Friday, April 8, 2011

Beauty Is In The Eye Of The Beholder: A Lesson by Victor Wooten

 **Following in an excerpt from the book. It is a conversation between a teacher and a student**

"How we view notes provides a good example of how we view Life," Michael said.
"How we view life? What do you mean?"
He then played a C and a C sharp at the same time on the guitar.
"How does that sound?" he asked.
"Awful. It sounds like two notes clashing," I responded with a grimace.
"Very ordinary answer," he said matter-of-factly. "Now, if I take the C up and octave and play the two notes again, what does it sound like?"
"Now it sounds pretty," I answered. "The C became the major seventh which is the key factor in making a chord sound pretty. That's cool."

"Correct. The rule book tells us that two notes played side by side, a half step apart, should clash and sound dissonant, but if we movve the lower note up and octave, the same two notes sound pretty. Why is that? They are the same two notes, so how can they clash at one instance, and sound pretty in the next? There is a Life lesson in there somewhere."

"So you're saying that situations in life which seem to clash may not be 'wrong' at all; they may just be in the wrong octave?" ...If we can learn to change our perspective and see negative tings in a different 'octave' we may be able to see the beauty in all things and in all situations."

"All situations and all people contain beauty, but it is up to us to see it....Here's another way to look at these two notes," he continued. "Let's say that we don't change the octave of the C or the C sharp. Let's just surround these two notes with other notes and see what happens."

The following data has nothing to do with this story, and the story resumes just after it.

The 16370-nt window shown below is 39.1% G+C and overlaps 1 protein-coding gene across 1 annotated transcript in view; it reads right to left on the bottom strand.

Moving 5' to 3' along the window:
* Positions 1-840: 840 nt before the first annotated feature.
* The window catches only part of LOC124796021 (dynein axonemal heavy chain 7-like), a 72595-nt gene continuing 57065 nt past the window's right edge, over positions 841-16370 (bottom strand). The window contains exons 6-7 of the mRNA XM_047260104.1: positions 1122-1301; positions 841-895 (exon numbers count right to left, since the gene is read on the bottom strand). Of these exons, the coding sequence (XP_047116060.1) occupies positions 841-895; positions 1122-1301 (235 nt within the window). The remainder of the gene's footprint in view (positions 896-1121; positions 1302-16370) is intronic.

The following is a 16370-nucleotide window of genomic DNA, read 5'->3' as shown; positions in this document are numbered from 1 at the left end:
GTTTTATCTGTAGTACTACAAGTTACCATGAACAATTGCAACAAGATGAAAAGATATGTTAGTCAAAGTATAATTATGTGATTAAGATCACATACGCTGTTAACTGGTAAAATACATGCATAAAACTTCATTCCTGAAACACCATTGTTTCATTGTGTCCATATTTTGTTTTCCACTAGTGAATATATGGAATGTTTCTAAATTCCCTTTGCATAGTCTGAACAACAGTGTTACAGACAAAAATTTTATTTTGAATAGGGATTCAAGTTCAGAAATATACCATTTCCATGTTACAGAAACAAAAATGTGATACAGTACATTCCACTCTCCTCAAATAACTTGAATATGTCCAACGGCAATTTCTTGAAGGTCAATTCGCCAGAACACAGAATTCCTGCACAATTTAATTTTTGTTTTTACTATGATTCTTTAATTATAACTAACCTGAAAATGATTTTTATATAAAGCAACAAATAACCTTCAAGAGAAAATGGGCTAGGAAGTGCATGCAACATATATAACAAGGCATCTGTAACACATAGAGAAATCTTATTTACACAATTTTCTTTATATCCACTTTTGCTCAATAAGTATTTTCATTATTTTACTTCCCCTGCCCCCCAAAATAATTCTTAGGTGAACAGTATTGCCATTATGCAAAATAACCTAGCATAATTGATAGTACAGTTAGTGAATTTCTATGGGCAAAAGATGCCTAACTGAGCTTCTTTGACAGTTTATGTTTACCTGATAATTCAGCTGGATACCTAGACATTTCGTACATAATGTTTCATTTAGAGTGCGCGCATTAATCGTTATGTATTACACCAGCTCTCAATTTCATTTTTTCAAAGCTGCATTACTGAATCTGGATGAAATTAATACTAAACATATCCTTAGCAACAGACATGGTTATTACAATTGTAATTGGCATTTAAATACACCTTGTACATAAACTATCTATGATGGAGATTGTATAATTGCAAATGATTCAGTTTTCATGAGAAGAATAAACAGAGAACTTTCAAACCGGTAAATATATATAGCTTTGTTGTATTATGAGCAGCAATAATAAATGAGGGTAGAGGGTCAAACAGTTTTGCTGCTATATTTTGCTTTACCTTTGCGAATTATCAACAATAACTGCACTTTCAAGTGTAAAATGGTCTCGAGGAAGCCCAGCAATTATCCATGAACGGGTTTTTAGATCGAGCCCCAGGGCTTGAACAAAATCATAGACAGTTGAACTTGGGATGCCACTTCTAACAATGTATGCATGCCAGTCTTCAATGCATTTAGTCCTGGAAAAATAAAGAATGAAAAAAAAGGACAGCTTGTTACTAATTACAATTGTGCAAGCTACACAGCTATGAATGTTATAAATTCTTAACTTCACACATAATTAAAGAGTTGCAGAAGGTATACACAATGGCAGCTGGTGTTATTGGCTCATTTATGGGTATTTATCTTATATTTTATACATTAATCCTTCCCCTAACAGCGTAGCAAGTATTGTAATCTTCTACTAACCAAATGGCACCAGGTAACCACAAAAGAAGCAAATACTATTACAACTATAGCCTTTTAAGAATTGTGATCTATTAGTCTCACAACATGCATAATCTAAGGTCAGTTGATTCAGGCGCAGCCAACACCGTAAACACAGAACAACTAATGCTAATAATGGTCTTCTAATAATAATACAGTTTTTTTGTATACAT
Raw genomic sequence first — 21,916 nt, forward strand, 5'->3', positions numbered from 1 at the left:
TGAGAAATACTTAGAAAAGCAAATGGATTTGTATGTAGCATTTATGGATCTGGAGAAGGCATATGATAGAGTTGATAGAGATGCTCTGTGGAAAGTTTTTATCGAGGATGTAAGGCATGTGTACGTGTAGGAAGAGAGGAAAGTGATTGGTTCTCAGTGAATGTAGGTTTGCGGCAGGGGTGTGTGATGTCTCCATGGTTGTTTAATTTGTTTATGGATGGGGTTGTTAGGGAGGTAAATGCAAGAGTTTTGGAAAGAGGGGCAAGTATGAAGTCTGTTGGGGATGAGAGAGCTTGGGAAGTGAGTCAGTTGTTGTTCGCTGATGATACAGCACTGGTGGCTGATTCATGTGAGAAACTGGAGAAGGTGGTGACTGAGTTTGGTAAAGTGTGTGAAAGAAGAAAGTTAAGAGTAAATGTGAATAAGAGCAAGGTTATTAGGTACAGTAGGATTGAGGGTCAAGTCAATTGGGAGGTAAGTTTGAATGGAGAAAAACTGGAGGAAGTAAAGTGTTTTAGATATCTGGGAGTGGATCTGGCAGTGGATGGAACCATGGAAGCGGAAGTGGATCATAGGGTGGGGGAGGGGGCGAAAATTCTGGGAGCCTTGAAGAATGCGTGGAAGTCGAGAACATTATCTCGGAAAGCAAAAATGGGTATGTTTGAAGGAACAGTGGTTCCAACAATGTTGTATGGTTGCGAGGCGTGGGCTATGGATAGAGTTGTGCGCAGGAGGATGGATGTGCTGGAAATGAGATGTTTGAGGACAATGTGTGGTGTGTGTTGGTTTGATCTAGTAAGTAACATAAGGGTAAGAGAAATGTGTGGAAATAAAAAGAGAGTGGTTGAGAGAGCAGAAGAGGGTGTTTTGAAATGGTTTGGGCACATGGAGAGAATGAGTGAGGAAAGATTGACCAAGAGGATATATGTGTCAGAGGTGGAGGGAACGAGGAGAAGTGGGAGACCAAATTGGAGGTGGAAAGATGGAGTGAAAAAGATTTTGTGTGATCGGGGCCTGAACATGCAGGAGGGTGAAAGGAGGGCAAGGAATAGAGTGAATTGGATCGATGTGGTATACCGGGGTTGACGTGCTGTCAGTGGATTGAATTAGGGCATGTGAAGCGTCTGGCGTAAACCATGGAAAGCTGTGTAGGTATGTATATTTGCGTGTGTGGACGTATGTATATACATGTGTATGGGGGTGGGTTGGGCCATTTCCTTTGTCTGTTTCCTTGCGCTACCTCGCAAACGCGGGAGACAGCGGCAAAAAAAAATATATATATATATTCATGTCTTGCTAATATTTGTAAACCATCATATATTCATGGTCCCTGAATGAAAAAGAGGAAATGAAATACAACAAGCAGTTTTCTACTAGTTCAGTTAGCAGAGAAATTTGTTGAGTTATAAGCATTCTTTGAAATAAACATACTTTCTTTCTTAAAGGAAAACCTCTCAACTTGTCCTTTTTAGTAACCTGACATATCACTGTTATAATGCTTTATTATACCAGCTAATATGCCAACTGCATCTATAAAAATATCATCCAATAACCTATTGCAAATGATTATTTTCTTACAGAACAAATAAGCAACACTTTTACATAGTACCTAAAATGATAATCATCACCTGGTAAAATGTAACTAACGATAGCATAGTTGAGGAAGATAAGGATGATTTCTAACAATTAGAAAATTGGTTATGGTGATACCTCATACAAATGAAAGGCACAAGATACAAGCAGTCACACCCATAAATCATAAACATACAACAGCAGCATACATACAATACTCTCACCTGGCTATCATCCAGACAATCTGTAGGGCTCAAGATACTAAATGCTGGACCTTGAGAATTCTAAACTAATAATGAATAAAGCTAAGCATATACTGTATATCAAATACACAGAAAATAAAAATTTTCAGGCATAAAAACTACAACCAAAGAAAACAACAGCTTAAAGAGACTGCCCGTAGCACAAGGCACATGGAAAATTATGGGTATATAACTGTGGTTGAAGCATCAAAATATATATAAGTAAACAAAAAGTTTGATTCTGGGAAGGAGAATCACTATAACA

"If you play a B flat, a C, a D flat, which is the same as a C sharp, an F, and an A flat, you have a B flat minor nine chord. Now the C and the C sharp sound good even though they are right next to each other and in the same register. People could learn a Life lesson from Music if they would just choose to see." He began to sing, "I can see clearly now the rain is gone."

"Johnny Nash," I responded, recognizing the lyric. "That's a beautiful song."

He nodded in agreement. "Also," he continued, "in the key of B flat minor, the rule book tells us that we are not allowed to play a C sharp, but when I play it, it sounds good to me. We're supposed to call it a D flat. Even though they are the same note, we  can play one but not the other. It's all in the the name, I guess. Rules! Once they are learned, they can be thoroughly broken!"

(Pages 51-54).

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